Issue 10Spring 2019


Temporary Dwellers by Megan Kakimoto

With this new girl, I figure the best way to keep at things is to pretend she is related to me. This is not some implausible scenario. We are Hawaiian-Japanese-Haole, the both of us, with wiry black hair and skin the shade of overturned coral. Plus, I have a magnificent family tree with wide, capacious […]

When You Live in the Desert by Zack Butovich

  Dad shows me how to skin the diamondback by the creek behind the house. He is kneeling in the mud, his boots pressing square stamps into the uneven riverbed. I killed the snake earlier that morning. I drove a shovel through its body. It lunged at me and I wasn’t scared then. I was […]

Interviews and Extras


The Sadness Scale, As Measured by Stars and Whales by Paul Crenshaw

It’s easy enough to find, sadness, for there are so many stories of it disseminated on social media we might all stay quivering in our small rooms for as much time as we have left. In only the last week, besides the politics and polemics, the pipe bombs and opioid epidemic, I’ve learned that we […]


Morning Coffee by Glenn Moss

Following the curve of the Great Lawn   I turn towards your public bed   The bench with the plaque from the Levy family, remembering loving parents   The wooden frame of the Delacorte Theater throwing a shadow blanket over you   Your college coat, graduated into frayed hope   I sit at your feet, […]

How to Be by Rebecca Cross

A needle and thread: Imagine yourself in your hand, loving what you want to mend. That’s easy. What’s hard is pulling yourself through.   A mirror: Be a backwards Susanna. Watch old men stroke their beards while you bathe. Learn to love them. They are your wet nurse, your supple, your seethe.   An ecstatic: […]

Music, Darts, and Other Gifts by Glenn Moss

Atlantic, Chess, Stax   Frankie Crocker and WBLS   Voices shattering windows   You gave those gifts to me   No Wednesday night CBS suburban twin bed brotherly scuffle   This was Brooklyn hot knife edge balance   My eyes sweating fear watching your fingers dance along the blade   D train wheels wailing call […]

At Rodin’s House by Alina Stefanescu

Bodies tangled like tonsils, two stones claiming space Deep in our throats. My eyes met yours across vacant pews In memory of unsacred chapels, those looks locked into arms race of clenched toddler fists. And your grin unscrupled statues   The museum sign warned us not to touch. The ways You feigned misunderstanding the language […]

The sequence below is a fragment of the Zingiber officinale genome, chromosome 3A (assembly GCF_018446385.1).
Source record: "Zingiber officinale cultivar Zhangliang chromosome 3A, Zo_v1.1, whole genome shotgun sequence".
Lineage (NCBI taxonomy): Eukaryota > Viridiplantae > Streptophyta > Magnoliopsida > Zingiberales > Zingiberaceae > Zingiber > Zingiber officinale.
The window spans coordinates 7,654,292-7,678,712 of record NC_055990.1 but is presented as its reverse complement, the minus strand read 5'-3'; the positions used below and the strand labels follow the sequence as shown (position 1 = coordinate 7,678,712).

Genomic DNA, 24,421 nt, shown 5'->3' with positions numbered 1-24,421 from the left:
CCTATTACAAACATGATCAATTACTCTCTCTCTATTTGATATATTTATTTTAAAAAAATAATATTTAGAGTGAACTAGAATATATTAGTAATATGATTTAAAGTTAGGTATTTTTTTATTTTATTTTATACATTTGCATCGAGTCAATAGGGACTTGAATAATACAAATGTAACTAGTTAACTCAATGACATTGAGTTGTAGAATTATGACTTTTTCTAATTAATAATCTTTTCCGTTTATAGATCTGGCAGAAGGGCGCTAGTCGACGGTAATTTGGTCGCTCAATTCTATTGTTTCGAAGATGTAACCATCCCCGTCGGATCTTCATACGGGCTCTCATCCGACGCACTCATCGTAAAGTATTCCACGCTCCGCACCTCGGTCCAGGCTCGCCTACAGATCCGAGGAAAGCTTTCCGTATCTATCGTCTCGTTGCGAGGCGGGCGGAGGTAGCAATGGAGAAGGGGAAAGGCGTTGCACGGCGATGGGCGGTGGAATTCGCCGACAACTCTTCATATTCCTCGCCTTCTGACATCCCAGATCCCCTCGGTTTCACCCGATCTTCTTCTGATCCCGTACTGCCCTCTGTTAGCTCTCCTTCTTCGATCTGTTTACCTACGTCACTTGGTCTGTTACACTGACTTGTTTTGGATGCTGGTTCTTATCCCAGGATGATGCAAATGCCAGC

Bourbon by Sam Wilder

The universe began as a grain so dense its burden was precisely the blossom of existence. Bourbon begins as at least 51% corn. The mash is gathered, ground, & slurried to sourness, consumed by yeast & funneled into copper pots that rely on nothing but fire to yield clear liquor then calmed by years in […]

George Washington by Jason Arment

The first President of the United States owned slaves & although he did release them upon his death while he was alive he would take their teeth & attempted to graft them into his gums undergoing bold & radical surgery even by today’s standards   It is doubtful that anyone willingly had their teeth pulled […]

Bedtime Story by Viriginia Sutton

My father rapes me every night and I cry. I don’t like him in my bed—until I do. Poor child, so young, no voice, only legs spread, open and aching, I grow to love him. He yanks his pajama bottom strings leaving me alone in a puddle of goo.   Leaving me alone in a […]

The Tramp by Sneha Sundaram

The first circus clown was a woman. Painting her face came easy to her; She had been doing it for years. Makeup made the scars go away, Or so she thought. Now, she wore it like war paint.   The giant red nose Held the broken one together. Like plaster from the doctor who believed […]

Surviving the Flood by Glenn Moss

I Arkansas and Tennessee in 1927   The Dakotas and Nebraska in 1993   Grandma on the roof, muddy cane and goodbye   Farms becoming reservoirs of mud   State Farm and Allstate prepping commercials   Waters recede along with college plans   Soybeans and hope are planted again   Bismarck shelters and Omaha warehouses […]

Anatidaephobia* by Carolyn Martin

On the far side of the lake, they’re calculating how to shake me from my bench so I’ll leave my lunch behind.   Despicable – these ducks who seem innocent enough, yet who will trouble waterways to ruffle my peace with unrelenting eyes.   I admit every staring thing unhinges me: the maple peering into […]

Stage/Screen Writing

The Water of Life by Zac Thompson

  CHARACTERS:   LEAH           a preacher’s kid and recent high school graduate; female   CARRIE         her slightly older secret girlfriend; female     TIME:          the end of summer     PLACE:         a church attic A candlelit church attic. Amid scattered relics (a stray pew or two, dusty stacks of old hymnals, and so […]

Cardiomyopathy by Samantha Auch

A waiting room at a hospital. Three people (A, B, and C) are sprawled out, waiting. It should be noted that none of these characters are gender specific, and may be cast in any way, though they have all been denoted as “she,” for simplicity and also as a sort of a screw-you to the […]

The Writing Life

Stubbornness and Luck by Marcus Jackson

At age 14, I wrote my first poem—an awful sequence of rhyming couplets that I originally began in a half-baked attempt to convince a schoolmate to leave the guy she was sleeping with and resume dating my bleak, virginal self. Aside from yielding a horrible poem, and aside from drawing no response at all from […]